AI beats Chinese doctors in competition diagnosing brain tumours

A Chinese AI system has diagnosed brain tumours faster and more accurately than a team of doctors in competitions designed to showcase the new technology.

During two rounds of tests in Beijing pitting top Chinese physicians against a new, specifically designed AI system called ‘BioMind AI’, the ‘machines’ won on both occasions.

The BioMind AI system has been developed by the Artificial Intelligence Research Centre for Neurological Disorders at the Beijing Tiantan Hospital alongside a research team from the Capital Medical University.

In the competition, AI made a correct diagnosis in 87 per cent of 225 cases in about 15 minutes whilst a team of fifteen senior clinicians achieved only 66 per cent accuracy.

The AI also gave correct predictions in 83 per cent of brain haematoma expansion cases (the most devastating form of stroke) outperforming the doctors again who achieved a 63 percent accuracy.

The results led the head of the radiology department at Tiantan Hospital, a leading centre for neurology and neurosurgery, to clarify the results for the human physicians were even better than average accuracy in ordinary hospitals.

To train the AI, developers fed it tens of thousands of images of nervous system-related diseases that the Tiantan Hospital has archived over the past 10 years, making it capable of diagnosing common neurological diseases such as meningioma and glioma with an accuracy rate of over 90 percent, comparable to that of a senior doctor.

All the cases were real but the AI had not been fed the images in training, the organisers said.

But the hospital was quick to dismiss ideas that AI could replace doctors, saying the contest to pit doctors against technology was a learning tool for its staff.

Wang Yongiun, executive vice president of the hospital, said he personally did not care very much who won.

“I hope through this competition, doctors can experience the power of artificial intelligence. This is especially so for some doctors who are skeptical about artificial intelligence. I hope they can further understand AI and eliminate their fears toward it,” said Wang.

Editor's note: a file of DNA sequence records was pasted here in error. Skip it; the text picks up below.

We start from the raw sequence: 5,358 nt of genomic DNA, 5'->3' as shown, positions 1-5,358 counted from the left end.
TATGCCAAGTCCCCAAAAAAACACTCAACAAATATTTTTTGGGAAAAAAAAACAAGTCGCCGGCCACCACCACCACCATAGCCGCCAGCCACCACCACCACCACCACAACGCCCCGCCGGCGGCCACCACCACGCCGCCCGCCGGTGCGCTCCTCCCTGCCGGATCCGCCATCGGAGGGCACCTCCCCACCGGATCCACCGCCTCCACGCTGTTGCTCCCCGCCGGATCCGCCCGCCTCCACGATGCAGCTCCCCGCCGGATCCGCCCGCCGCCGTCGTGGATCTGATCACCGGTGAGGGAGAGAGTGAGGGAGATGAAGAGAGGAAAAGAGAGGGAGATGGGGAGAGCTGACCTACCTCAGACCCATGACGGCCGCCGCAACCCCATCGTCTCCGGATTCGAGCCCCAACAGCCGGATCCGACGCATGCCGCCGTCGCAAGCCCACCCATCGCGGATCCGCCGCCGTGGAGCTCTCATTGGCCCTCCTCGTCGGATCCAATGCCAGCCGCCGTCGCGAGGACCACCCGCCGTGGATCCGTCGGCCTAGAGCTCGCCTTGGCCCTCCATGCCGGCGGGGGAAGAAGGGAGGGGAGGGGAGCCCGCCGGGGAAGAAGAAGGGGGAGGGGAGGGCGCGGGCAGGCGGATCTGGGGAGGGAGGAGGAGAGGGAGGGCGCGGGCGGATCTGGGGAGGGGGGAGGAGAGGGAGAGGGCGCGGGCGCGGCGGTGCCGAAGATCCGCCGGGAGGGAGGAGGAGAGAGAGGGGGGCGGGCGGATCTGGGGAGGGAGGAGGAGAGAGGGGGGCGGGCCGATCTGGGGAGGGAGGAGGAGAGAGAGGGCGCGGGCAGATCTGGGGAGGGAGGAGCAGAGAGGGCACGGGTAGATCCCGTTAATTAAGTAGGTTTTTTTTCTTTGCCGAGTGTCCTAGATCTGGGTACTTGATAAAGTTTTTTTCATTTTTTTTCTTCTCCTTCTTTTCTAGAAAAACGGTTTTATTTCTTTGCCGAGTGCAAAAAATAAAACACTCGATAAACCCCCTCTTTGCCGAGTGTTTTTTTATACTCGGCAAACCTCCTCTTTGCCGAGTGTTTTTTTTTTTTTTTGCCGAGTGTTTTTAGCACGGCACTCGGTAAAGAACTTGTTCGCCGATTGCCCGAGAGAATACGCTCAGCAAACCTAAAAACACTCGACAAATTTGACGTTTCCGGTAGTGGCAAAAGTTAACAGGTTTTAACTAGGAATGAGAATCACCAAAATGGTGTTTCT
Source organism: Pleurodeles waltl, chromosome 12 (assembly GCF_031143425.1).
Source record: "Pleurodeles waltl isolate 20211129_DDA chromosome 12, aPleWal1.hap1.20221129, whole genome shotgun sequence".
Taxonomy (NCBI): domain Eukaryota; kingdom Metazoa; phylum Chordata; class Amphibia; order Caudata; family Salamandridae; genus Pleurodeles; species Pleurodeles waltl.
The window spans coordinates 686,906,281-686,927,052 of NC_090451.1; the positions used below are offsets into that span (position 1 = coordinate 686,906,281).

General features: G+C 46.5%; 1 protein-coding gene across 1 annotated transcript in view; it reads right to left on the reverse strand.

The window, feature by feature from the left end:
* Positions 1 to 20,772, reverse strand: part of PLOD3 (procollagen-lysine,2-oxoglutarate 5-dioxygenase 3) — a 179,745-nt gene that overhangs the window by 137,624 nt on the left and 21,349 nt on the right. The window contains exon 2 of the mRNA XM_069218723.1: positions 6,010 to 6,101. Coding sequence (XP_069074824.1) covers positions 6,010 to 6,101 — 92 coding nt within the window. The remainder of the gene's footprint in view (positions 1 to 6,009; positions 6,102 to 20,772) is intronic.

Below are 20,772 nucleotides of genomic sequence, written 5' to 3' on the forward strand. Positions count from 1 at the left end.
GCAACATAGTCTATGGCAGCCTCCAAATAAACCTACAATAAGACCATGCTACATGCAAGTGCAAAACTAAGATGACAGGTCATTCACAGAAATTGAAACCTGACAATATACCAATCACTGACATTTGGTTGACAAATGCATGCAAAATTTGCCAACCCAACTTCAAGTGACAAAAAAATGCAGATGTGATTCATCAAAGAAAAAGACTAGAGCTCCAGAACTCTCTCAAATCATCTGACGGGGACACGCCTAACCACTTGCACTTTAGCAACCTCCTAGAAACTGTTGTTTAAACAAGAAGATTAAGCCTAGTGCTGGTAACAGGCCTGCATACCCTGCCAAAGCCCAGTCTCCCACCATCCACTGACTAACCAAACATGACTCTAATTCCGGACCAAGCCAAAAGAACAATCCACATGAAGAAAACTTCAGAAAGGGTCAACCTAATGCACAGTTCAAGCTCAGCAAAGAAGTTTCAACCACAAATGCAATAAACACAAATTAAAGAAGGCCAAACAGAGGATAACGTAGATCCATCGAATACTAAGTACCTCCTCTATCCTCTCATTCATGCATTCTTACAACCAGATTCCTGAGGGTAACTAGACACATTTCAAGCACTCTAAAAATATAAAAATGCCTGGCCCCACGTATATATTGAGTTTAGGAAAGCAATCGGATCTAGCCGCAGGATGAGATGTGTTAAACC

One of the doctors who took part in the test said that she welcomed AI. Dr Lin Yi called it a “friend” not a threat which would reduce workload for doctors and push them to keep learning and improving their skills.

‘Preliminary Results’

Bian Xiuwu, an academician with the Chinese Academy of Science and a member of the competition’s jury, said the AI would only serve as an assistance to doctors in giving preliminary results. Dr Paul Parizel, former President of the European Society of Radiology and another member of the jury agreed that AI would not replace doctor but instead act as a guide.

Andrew Bird from GSM said: This is an exciting development and good news for patients and the medical profession alike and it shows the huge potential that healthcare has in utilising and developing AI to improve results for patients.

“Much time in hospitals is spent waiting for doctors to look at results, particularly in departments like Accident and Emergency, because they are the majority of the clinicians who have the ability to diagnose. In an organisation like the NHS, with its increasing demands on front line services and ever present financial problems, embracing AI could be an important solution in addressing the future strategy of the NHS.”

China has introduced a series of plans in developing AI applications in recent years.

In 2017, the State Council issued a development plan on the new generation of Artificial Intelligence and the Ministry of Industry and Information Technology also issued the “Three-Year Action Plan for Promoting the Development of a New Generation of Artificial Intelligence (2018-2020).”

The Action Plan proposed developing medical image-assisted diagnostic systems to support medicine in various fields.